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‘Silent Strokes’ Common Among the Elderly
"Silent strokes” and other unrecognized brain abnormalities including benign brain tumors and aneurysms are common among older people, new research shows.
The Netherland study is based on MRI, or magnetic resonance imaging brain scans of 2,000 healthy adults with an average age of 63. MRI scans revealed that seven percent of the participants showed evidence of a previous unrecognized, asymptomatic stroke. The presence of silent strokes more than doubled the patient’s risk for a subsequent major stroke.
Often times silent strokes are just that silent. But at other times, stroke symptoms were present but ignored. Make sure everyone in your family knows the common signs of stroke to get immediate medical attention if any symptoms arise.
Practicing Everyday Tasks Increases Mobility After Stroke
Repetitive training that simulates everyday leg function can help people walk more easily after stroke, according to a new review of studies. Practicing everyday tasks resulted in modest gains in walking speed, walking distance and patients’ ability to stand up.
“People who had repetitive task training were able to go 50 meters (164 feet) farther in six minutes compared to people who hadn’t,” said lead research author Beverley French of the University of Central Lancashire in England. That distance is equivalent to being able to cross an intersection while the walk sign remains lit or to go from a parking lot into a grocery store.
The research includes findings from more than 650 study participants, ranging from those who had a stroke recently to those who had a stroke many years ago. Both groups of patients experienced similar health gains.
Patients repeatedly practiced everyday tasks, such as walking up steps and standing up from sitting. Therapy typically included one-hour sessions, three to five times a week for six to eight weeks.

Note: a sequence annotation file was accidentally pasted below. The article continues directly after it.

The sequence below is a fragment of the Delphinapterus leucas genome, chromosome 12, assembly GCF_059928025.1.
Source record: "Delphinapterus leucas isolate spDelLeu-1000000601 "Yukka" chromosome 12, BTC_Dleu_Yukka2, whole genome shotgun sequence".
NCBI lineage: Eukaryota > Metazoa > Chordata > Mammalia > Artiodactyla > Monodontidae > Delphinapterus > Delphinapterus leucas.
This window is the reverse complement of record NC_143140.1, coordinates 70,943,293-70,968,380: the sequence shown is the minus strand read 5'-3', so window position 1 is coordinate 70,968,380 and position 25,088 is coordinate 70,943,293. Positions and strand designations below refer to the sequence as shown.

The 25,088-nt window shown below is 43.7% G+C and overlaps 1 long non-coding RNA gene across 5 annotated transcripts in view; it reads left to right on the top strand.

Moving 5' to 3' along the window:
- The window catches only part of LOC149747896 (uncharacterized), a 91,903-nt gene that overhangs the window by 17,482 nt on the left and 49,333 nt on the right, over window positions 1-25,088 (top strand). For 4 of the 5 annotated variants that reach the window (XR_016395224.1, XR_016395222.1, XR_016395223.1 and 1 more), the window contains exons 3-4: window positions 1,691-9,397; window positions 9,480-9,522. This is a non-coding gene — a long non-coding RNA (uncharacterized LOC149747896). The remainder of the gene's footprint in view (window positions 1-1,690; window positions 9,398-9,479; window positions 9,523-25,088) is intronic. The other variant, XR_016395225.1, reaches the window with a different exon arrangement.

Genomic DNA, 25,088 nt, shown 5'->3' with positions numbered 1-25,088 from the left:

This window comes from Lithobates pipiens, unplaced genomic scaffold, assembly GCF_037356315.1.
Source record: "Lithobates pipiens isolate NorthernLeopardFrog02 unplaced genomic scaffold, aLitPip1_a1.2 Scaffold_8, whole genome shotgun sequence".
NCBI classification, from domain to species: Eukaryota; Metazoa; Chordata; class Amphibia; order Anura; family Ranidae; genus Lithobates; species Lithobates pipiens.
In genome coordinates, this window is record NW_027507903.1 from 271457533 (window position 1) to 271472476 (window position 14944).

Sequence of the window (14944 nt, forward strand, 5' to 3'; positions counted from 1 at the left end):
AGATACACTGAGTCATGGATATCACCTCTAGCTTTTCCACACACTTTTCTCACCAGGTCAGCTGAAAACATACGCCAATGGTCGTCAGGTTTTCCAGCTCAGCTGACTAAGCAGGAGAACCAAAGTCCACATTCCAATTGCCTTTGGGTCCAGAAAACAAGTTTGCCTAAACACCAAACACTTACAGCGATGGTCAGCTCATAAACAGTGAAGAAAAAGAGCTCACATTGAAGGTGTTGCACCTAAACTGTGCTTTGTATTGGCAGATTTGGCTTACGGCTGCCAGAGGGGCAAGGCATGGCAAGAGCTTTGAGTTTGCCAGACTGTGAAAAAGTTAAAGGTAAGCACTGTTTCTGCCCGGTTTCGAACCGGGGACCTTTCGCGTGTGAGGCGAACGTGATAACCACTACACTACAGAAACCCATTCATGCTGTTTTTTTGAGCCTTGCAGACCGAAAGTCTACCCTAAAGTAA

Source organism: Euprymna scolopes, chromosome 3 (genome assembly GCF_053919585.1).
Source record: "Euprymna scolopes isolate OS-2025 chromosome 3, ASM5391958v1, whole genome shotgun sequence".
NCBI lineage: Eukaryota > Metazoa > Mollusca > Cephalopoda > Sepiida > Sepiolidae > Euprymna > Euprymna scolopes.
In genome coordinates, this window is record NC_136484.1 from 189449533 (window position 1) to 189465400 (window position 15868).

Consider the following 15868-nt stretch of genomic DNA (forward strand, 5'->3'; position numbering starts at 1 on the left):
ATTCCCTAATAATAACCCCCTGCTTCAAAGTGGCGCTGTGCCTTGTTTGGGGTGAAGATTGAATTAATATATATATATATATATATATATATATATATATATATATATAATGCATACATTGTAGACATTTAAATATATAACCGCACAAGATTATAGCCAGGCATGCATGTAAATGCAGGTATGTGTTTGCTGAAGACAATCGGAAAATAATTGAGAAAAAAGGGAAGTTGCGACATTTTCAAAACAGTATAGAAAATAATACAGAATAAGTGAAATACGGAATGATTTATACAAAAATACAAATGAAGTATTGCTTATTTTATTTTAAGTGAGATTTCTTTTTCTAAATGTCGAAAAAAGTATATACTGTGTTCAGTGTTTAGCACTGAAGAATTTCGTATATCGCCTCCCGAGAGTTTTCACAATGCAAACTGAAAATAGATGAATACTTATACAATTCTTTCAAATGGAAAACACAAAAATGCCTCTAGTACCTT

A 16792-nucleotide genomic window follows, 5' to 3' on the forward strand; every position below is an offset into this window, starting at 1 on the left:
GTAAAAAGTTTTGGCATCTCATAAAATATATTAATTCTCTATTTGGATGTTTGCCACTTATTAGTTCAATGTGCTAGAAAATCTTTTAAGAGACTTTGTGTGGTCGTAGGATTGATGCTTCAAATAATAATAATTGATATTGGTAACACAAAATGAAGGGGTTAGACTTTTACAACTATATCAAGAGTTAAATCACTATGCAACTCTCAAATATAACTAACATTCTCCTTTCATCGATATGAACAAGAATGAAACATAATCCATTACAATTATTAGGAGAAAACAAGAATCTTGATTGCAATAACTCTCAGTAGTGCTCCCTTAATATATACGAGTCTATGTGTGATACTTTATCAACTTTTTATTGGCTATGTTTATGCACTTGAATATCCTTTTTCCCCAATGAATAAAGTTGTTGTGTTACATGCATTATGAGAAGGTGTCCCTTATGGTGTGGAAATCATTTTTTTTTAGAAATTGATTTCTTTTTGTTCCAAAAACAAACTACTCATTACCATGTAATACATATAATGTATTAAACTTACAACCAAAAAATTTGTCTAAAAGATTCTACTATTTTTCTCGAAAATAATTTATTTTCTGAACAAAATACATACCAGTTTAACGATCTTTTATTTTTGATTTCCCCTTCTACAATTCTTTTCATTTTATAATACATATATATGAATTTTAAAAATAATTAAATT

“The idea of repeatedly practicing tasks is based on the thought that you can re-pattern the damaged brain,” French said.
TIA (mini-stroke) Treatment Cuts Risk of Major Stroke in the Future
New studies by British and French researchers show quick treatment for TIA (mini-stroke) can dramatically cut the risk of experiencing a major stroke later.
The research, published in the journals Lancet and Lancet Neurology, found that patients treated within 24 hours for mini-strokes cut the later risk of a major stroke by 80 percent.
The study results reinforce the importance for individuals and families to be able to recognize stroke signs and symptoms, and to seek immediate medical treatment at the onset of any possible stroke symptoms. TIA symptoms may go away after a short amount of time, but it is critical that person still seeks fast medical attention so that measures can be taken to prevent a major stroke. For more information, visit www.stroke.org/TIA or http://www.voanews.com/english/2007-10-09-voa74.cfm.
Ancient Chinese Stroke Remedy Coming to a Store Near You
A stroke treatment made from 10 Chinese herbal extracts will soon be available for sale in the United States.
The traditional Chinese medicine, called NeuroAiD-10, has been approved for use as a dietary supplement by the U.S. Food and Drug Administration. The supplement is recommended for achieving stronger and healthier motor and cognitive neurological functions, particularly recommended during rehabilitation from stroke.